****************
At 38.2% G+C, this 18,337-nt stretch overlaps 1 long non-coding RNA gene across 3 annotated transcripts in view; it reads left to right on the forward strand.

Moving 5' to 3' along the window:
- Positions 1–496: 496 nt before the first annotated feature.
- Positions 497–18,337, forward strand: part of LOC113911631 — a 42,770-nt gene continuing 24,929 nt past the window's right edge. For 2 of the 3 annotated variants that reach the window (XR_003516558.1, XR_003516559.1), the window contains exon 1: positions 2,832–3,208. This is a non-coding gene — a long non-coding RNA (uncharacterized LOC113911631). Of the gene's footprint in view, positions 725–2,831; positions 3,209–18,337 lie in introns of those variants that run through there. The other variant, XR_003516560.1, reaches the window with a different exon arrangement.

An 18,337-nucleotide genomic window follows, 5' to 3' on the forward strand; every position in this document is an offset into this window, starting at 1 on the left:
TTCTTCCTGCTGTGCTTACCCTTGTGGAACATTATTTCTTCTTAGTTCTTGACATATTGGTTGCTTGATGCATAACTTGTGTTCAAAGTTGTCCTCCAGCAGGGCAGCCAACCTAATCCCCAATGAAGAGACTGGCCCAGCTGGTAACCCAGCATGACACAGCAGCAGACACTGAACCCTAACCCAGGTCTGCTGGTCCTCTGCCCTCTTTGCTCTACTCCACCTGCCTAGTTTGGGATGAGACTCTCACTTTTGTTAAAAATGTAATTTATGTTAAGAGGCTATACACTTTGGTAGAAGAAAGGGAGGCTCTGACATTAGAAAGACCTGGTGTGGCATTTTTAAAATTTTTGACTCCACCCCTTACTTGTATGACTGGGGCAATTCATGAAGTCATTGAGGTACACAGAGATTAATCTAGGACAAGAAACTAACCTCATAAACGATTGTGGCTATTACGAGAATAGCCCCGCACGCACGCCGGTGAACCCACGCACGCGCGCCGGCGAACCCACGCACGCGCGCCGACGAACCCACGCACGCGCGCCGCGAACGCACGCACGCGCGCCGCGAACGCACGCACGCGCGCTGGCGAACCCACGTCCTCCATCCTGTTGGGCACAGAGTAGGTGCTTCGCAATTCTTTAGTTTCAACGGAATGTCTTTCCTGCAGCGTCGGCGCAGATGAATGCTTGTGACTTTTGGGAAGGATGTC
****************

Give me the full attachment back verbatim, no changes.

At 38.2% G+C, this 18,337-nt stretch overlaps 1 long non-coding RNA gene across 3 annotated transcripts in view; it reads left to right on the forward strand.

Moving 5' to 3' along the window:
- Positions 1–496: 496 nt before the first annotated feature.
- Positions 497–18,337, forward strand: part of LOC113911631 — a 42,770-nt gene continuing 24,929 nt past the window's right edge. For 2 of the 3 annotated variants that reach the window (XR_003516558.1, XR_003516559.1), the window contains exon 1: positions 2,832–3,208. This is a non-coding gene — a long non-coding RNA (uncharacterized LOC113911631). Of the gene's footprint in view, positions 725–2,831; positions 3,209–18,337 lie in introns of those variants that run through there. The other variant, XR_003516560.1, reaches the window with a different exon arrangement.

An 18,337-nucleotide genomic window follows, 5' to 3' on the forward strand; every position in this document is an offset into this window, starting at 1 on the left:
TTCTTCCTGCTGTGCTTACCCTTGTGGAACATTATTTCTTCTTAGTTCTTGACATATTGGTTGCTTGATGCATAACTTGTGTTCAAAGTTGTCCTCCAGCAGGGCAGCCAACCTAATCCCCAATGAAGAGACTGGCCCAGCTGGTAACCCAGCATGACACAGCAGCAGACACTGAACCCTAACCCAGGTCTGCTGGTCCTCTGCCCTCTTTGCTCTACTCCACCTGCCTAGTTTGGGATGAGACTCTCACTTTTGTTAAAAATGTAATTTATGTTAAGAGGCTATACACTTTGGTAGAAGAAAGGGAGGCTCTGACATTAGAAAGACCTGGTGTGGCATTTTTAAAATTTTTGACTCCACCCCTTACTTGTATGACTGGGGCAATTCATGAAGTCATTGAGGTACACAGAGATTAATCTAGGACAAGAAACTAACCTCATAAACGATTGTGGCTATTACGAGAATAGCCCCGCACGCACGCCGGTGAACCCACGCACGCGCGCCGGCGAACCCACGCACGCGCGCCGACGAACCCACGCACGCGCGCCGCGAACGCACGCACGCGCGCCGCGAACGCACGCACGCGCGCTGGCGAACCCACGTCCTCCATCCTGTTGGGCACAGAGTAGGTGCTTCGCAATTCTTTAGTTTCAACGGAATGTCTTTCCTGCAGCGTCGGCGCAGATGAATGCTTGTGACTTTTGGGAAGGATGTC